Wednesday, December 7, 2016

Galapagos Land Iguana - seed dispersal agent

A Galápagos Land Iguana (Conolophus subcristatus).
Photo credit Traveset et al.
The isolation of ocean islands like the Galápagos prevents the arrival of large mammals, which disperse the seeds of many plants by ingesting them. In the absence of mammals, this function is filled by birds, tortoises, lizards and iguanas. To date, no investigation had been carried out into the role iguanas play with at least ten species of plants.

The survival of many native and introduced plants depends in part on the role of animals in pollination and seed dispersal. The ingestion and subsequent expulsion of seeds in animal faeces means a proportion of them return to the soil at a more distant location.

In addition to birds, the Galápagos giant tortoise is the animal that disperses most of seeds over great distances on the islands, followed by the endemic land iguanas, of which there are three species which feed on fruit and vegetation near ground level, as they do not climb. However apart from anecdotal records, their potential for seed dispersal had not to date been confirmed.

A study published in the journal 'Integrative Zoology' demonstrates for the first time how by dispersing seeds, the Galápagos land iguana (Conolophus subcristatus) contributes to the survival of indigenous and introduced plants plant species on Fernandina Island, which covers 642 km2 of land.

"We knew that female iguanas on this island cover large distances, around 10 kilometres, and climb up to 1,500 metres of altitude to lay their eggs at the island's volcanic crater," Anna Traveset from the Mediterranean Institute for Advanced Studies (CSIC-UIB), the lead author of the study, outlines.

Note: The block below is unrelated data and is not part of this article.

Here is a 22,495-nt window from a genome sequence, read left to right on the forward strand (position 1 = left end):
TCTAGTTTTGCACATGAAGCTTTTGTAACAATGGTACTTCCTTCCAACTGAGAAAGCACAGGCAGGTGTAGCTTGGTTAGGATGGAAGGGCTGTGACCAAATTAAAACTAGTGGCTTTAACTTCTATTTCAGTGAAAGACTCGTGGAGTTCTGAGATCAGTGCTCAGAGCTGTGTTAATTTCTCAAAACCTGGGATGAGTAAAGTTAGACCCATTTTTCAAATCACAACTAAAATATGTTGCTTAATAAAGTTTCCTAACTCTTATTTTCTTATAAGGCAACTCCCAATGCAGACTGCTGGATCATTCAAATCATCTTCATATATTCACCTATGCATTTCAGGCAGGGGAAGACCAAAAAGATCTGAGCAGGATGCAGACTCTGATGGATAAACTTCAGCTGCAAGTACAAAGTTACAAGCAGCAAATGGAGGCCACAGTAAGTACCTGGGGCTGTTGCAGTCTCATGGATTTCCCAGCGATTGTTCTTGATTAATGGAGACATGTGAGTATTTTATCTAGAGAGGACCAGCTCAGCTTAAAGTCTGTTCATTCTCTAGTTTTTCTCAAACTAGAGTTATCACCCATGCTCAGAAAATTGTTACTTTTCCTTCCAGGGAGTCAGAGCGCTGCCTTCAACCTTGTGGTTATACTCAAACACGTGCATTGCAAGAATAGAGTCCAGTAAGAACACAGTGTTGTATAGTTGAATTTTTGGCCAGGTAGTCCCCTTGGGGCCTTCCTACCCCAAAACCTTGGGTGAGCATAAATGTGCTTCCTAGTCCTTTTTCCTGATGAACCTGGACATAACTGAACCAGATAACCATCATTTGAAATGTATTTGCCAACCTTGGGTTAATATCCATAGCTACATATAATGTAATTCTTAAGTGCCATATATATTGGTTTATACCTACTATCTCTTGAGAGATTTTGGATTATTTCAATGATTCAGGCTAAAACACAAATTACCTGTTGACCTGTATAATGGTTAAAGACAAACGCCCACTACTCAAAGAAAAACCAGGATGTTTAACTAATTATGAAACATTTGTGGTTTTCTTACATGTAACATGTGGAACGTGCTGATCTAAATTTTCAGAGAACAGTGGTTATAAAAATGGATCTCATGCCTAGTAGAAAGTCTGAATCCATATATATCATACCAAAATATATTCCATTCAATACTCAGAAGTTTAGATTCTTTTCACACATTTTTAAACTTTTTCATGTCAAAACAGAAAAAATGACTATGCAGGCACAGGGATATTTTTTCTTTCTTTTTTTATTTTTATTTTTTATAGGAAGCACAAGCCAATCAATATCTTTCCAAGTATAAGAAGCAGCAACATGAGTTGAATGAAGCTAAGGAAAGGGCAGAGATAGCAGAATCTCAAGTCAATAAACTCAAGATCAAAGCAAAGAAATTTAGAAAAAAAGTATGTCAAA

Between February 2010 and 2011, the researchers collected 160 faeces samples, in which they identified 5,705 seeds from 32 plant species. According to the team, at least 80% of the seeds (around 4,545) were damaged.

With the remaining seeds, which remained intact after passing through the reptile's intestines, the team ran an experiment in which they planted 849 seeds from 29 plant species; only around 4% of these were germinated over 200 days later.

"Considering the local abundance of land iguanas and the large amount of seeds ingested by these animals, even if only a small proportion germinates, they can be considered important for plant dissemination to new areas in this young island," Traveset writes in the article.

In fact, some plants appear to benefit greatly from this action. According to the paper, 63% of the seeds belonged to native plants, a third of which were endemic to the Galápagos Islands. Six per cent were from introduced species and the remainder (31%) could not be identified.

Traveset A, Nogales M, Vargas, Rumeu B, Olesen JM, Jaramillo P, Heleno R. 2016. Galápagos land iguana (Conolophus subcristatus) as a seed disperser. Integrative Zoology, 2016; 11 (3): 207 DOI: 10.1111/1749-4877.12187

Friday, November 11, 2016

Three new species in the Tegu teguixin Group

The Cryptic Golden Tegu, Tupinambis cryptus,one of the newly 
described species. Tob is an adult from Trinidad middle
 is a juvenile from Tobago. Bottom is a female on a termite nest,
 probably looking of a place to deposit her eggs. JCM, Graham White.
The golden tegu lizard, previously thought to be a single species, may actually comprise four distinct clades, including three new cryptic species, according to a study published August 3, 2016 in the open-access journal PLOS ONE by John Murphy from the Field Museum of Natural History, USA and colleagues.

Tegus are among the largest Neotropical lizards, and while some species occur only in Brazil, Tupinambis teguixin inhabits much of northern South America. Commonly known as the golden tegu, T. teguixin is also sometimes called the "black and white" tegu and can be confused with the closely related species, Salvator merianae. To help resolve the systematics and nomenclature of this species, the authors examined museum samples of golden tegus for genetic and morphological differences across its geographical distribution. The authors noted subtle differences in leg scale morphology, as well as the shape of eye and lip areas, and identified substantial genetic divergence across the tegus large range.